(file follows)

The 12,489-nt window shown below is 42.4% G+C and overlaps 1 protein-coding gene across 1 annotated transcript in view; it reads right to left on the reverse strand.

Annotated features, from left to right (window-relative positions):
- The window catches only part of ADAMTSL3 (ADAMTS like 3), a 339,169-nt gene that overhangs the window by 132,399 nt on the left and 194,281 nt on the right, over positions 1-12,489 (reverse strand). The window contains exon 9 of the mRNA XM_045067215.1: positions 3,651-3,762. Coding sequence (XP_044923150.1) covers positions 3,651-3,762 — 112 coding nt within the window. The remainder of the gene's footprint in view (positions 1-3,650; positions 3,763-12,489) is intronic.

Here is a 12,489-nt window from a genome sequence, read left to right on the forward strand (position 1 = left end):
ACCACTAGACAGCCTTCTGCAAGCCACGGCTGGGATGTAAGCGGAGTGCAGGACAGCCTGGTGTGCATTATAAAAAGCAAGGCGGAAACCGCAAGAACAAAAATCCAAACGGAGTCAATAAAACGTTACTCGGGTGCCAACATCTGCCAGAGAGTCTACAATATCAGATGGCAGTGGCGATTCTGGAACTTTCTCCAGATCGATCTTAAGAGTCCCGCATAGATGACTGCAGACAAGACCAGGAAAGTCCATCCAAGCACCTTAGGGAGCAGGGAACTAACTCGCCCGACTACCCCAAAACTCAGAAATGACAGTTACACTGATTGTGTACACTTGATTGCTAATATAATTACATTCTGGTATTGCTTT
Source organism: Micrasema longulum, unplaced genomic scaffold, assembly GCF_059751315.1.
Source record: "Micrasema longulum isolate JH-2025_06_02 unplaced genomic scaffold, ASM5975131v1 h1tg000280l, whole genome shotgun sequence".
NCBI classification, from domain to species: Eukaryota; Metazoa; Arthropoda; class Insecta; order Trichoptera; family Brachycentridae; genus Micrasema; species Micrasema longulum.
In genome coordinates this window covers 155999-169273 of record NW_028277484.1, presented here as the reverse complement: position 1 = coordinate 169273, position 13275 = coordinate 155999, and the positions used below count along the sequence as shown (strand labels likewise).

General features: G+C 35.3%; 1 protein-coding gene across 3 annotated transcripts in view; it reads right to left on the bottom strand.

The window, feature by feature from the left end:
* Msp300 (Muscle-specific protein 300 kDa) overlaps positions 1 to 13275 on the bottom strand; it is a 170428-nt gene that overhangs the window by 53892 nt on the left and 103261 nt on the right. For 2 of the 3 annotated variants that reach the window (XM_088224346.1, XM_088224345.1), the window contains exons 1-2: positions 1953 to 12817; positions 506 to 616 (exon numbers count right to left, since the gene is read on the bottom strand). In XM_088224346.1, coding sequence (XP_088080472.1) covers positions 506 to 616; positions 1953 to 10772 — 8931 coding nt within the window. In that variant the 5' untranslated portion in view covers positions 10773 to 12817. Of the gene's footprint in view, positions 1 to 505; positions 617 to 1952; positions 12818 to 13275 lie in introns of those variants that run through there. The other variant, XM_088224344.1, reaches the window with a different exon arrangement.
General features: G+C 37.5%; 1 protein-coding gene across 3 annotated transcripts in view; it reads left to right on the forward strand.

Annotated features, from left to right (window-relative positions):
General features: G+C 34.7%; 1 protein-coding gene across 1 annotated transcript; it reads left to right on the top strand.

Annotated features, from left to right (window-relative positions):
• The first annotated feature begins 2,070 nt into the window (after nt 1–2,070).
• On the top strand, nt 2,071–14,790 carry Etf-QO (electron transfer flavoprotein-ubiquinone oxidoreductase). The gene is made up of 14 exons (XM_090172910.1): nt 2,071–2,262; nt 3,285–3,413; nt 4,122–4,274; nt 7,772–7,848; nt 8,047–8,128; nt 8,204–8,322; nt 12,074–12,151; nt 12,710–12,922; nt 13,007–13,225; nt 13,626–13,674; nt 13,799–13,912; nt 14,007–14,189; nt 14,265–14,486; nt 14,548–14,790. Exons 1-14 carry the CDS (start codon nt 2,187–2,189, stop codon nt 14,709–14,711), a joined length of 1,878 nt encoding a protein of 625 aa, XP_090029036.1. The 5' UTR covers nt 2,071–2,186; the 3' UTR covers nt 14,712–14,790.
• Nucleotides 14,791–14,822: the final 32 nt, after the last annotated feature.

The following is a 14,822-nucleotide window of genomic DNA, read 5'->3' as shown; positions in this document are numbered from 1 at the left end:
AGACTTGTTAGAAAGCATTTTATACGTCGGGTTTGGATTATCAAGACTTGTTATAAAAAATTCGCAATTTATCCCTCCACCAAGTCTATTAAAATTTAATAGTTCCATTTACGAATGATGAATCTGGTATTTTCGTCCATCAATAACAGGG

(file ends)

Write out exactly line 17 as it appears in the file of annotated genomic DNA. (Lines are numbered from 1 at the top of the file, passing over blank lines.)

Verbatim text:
• The first annotated feature begins 2,070 nt into the window (after nt 1–2,070).